Can you make the dental diagnosis?


The vast majority of feline dental problems can be grouped into five categories: periodontal disease, feline odontoclastic resorptive lesions, fractured teeth, feline gingivitis/stomatitis syndrome and oral neoplasia.

The vast majority of feline dental problems can be grouped into five categories: periodontal disease, feline odontoclastic resorptive lesions, fractured teeth, feline gingivitis/stomatitis syndrome and oral neoplasia.

In the previous article in this two-part series (June, p. 12S), periodontal disease was discussed. This month, we will consider fractured teeth, feline odontoclastic resorptive lesions, feline gingivitis/stomatitis syndrome and feline oral neoplasia in a case report perspective.

Figure 1: maxillary canine tooth.

The following four cases represent some of the most common feline dental problems. Read the case summaries and view the accompanying photographs to answer the quiz questions.

Case 1

George, a 6-year-old male domestic shorthair cat, was presented for oral evaluation. George had previously been diagnosed with a dermatologic disorder and had been prescribed therapeutic baths. During one such bath, a week ago, George did a flip in the bathtub and landed on his tooth. He refused to eat for two days following the injury, and a small amount of blood was noted in the saliva directly after the injury took place.

Figure 1 shows George's left maxillary canine tooth.

  • 1. What is you diagnosis?

  • 2. What treatment options can you recommend?

  • 3. Is simply monitoring this problem with no treatment a viable option?

Case 2

Sasha, an 8-year-old female domestic shorthair cat, was presented for her annual examination and rabies vaccine. Her owner did not report any problems, but Sasha now seems to prefer canned food to her kibble.

Figure 2a: Note the mandibular third premolar.

Figure 2a shows Sasha's oral lesion

Figure 2b shows an intraoral radiograph of that lesion.

  • 1. What is the name of this lesion?

  • 2. Could the owners have prevented it by better oral hygiene?

Figure 2b:Intraoral radiograph of the left mandibular premolars and molar.

  • 3. What are the treatment options for this lesion?

Case 3

Sally, a 4-year-old spayed female Siamese cat, was presented with the clinical signs of severe halitosis, ptyalism, partial anorexia and general malaise. Aside from the oral examination, the remainder of the physical examination was normal except for a mandibular lymphadenopathy. Results of serologic test for FeLV, FIV and Bartonella were negative.

Figure 3 shows Sally's oral lesions.

Figure 3:Note the distribution of the inflammation.

  • 1. What is the presumptive diagnosis?

  • 2. What test is needed to confirm this diagnosis?

  • 3. What are the treatment options for the presumptive diagnosis?

Case 4

Ralph is a 14-year-old male domestic shorthair who presented with a history of halitosis, pawing at the mouth and anorexia.

Figure 4a shows Ralph's oral lesion.

Figure 4a:The left mandibular canine tooth is loose.

Figure 4b shows an intraoral radiograph of this lesion.

  • 1. What procedures are indicated to confirm a diagnosis?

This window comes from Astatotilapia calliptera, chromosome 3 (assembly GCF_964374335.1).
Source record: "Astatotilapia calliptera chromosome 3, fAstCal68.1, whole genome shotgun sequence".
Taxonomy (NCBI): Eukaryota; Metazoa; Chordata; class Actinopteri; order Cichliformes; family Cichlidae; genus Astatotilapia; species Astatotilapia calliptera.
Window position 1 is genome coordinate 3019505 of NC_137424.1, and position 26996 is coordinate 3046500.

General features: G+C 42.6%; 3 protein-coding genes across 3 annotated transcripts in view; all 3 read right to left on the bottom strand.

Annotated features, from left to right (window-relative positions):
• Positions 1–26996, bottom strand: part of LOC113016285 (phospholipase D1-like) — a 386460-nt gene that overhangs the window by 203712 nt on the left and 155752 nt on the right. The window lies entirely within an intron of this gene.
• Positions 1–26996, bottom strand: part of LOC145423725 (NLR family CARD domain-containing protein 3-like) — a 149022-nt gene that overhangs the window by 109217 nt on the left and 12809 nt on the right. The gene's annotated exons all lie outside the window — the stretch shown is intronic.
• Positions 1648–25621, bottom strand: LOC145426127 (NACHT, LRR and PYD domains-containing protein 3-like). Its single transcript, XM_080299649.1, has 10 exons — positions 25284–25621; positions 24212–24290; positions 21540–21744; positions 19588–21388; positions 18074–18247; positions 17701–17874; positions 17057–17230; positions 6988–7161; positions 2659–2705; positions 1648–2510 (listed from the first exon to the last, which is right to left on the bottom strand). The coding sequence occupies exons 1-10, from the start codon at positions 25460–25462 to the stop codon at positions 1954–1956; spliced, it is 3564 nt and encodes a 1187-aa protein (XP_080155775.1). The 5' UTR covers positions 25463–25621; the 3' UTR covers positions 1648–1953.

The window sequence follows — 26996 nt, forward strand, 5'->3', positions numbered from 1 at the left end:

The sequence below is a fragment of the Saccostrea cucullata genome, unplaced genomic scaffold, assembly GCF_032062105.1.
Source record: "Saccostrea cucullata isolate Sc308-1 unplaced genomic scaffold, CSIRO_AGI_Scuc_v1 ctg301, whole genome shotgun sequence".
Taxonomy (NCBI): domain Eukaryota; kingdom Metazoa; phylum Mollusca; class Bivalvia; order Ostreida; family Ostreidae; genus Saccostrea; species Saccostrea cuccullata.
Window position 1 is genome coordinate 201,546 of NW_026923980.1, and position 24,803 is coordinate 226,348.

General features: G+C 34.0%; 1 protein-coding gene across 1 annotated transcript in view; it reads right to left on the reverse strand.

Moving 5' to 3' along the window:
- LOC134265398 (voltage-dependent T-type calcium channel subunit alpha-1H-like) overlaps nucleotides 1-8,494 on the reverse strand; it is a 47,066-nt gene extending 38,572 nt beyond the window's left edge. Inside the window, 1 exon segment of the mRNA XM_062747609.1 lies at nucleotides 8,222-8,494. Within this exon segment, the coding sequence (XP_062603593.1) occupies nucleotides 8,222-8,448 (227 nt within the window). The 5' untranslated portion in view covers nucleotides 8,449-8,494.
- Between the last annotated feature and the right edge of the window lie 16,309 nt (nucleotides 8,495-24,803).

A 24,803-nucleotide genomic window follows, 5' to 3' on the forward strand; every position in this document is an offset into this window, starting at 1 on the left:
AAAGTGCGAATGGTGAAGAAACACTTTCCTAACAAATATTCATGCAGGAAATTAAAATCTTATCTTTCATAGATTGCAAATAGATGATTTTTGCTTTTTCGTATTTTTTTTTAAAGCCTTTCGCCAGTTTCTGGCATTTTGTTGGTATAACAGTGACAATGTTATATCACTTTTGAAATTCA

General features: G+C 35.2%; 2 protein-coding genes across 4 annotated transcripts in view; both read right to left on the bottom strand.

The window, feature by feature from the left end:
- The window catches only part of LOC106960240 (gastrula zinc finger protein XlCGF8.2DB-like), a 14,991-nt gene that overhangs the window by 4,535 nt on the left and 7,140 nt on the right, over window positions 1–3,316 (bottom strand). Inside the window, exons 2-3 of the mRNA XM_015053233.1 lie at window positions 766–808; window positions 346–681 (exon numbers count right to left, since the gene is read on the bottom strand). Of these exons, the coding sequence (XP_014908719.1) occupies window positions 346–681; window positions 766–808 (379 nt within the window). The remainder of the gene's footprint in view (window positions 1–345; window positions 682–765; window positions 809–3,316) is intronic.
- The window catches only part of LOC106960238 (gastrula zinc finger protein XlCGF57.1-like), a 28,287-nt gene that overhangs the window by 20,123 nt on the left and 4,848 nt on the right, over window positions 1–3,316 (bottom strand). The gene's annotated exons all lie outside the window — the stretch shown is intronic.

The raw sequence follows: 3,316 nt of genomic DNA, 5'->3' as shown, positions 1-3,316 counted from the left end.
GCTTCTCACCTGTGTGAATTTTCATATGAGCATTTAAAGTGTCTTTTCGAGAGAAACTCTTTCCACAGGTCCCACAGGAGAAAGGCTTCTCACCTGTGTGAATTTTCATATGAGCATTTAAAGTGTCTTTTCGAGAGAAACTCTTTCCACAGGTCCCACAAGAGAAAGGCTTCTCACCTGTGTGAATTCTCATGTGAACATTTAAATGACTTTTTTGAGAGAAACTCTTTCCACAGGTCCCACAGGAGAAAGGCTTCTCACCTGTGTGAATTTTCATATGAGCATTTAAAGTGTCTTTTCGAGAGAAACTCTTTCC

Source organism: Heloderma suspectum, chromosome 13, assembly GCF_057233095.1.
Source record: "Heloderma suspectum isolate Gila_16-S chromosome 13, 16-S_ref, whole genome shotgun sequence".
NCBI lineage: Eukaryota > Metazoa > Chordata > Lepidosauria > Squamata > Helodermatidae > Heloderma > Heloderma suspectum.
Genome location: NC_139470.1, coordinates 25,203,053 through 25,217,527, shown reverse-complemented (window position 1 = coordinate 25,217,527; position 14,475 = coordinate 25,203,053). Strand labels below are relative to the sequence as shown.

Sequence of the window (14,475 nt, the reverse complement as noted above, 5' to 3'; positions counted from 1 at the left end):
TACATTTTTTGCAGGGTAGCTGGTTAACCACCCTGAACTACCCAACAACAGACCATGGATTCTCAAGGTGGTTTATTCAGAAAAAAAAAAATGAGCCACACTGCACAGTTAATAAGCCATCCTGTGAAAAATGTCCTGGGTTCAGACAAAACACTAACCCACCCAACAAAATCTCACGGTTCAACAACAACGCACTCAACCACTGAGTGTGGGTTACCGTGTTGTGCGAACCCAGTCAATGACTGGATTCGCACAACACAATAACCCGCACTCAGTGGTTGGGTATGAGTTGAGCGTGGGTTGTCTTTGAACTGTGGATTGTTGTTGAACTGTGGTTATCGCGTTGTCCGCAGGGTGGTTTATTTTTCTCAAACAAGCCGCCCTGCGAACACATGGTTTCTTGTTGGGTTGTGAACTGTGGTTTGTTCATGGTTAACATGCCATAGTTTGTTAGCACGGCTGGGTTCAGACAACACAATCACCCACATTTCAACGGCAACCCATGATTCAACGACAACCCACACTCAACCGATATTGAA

• 2. What is the most common oral neoplasia in cats?

Case 1 answers:

  • 1. Fractured left maxillary canine tooth with pulp exposure.

  • 2.. Extraction or possibly root canal therapy.

  • 3. No.

Figure 4b: Intraoral radiograph of the left mandibular canine tooth.

Tooth fracture occurs most commonly in cats following trauma. When a tooth has been broken, the pulp chamber is often exposed to the oral environment. The pulp exposure can be visualized on oral examination as a pink (vital pulp) or black (necrosed pulp) spot at the site of exposure.

Any time a pulp cavity is exposed, it must be treated. Exposed pulp is painful to the animal and can lead to periapical osseous infection. There are two treatment options whenever an exposed pulp is encountered. The first is to extract the tooth; extraction fulfills the treatment goals of preventing pain and infection, as long as no broken roots are left behind. A second option is to save the tooth by performing endodontic therapy (root canal) if an intraoral radiograph shows the tooth to be treatable. Teeth with evidence of resorptive lesions are not candidates for endodontic therapy and should be extracted.

Case 2 answers

  • 1. Feline odontoclastic resorptive lesion.

  • 2. No.

  • 3. Extraction.

Feline odontoclastic resorptive lesions (also known as neck lesions, cervical line erosions and cat cavities) are the most common dental problem in cats. Studies worldwide have shown incidence rates in cats presented for dental problems of up to 75 percent. Feline odontoclastic resorptive lesions (FORL) are painful. Clinical signs associated with FORL include anorexia, drooling, refusal to eat the hard portions of the diet, and overall malaise. The most common sign of pain in cats, however, is no sign at all.

On oral examination, these lesions are often associated with a localized, cherry-red, sometimes-hyperplastic area of gingivitis. The most commonly effected teeth are the mandibular third premolars, the maxillary third and fourth premolars, and the canine teeth; however, all 30 teeth in the cat's mouth are at risk. FORL lesions can be demonstrated on oral examination by gently brushing the suspected lesion with a thin wisp from a broken wooden "Q-tip." Gentle stimulation of these lesions invokes a strong jaw-chattering response.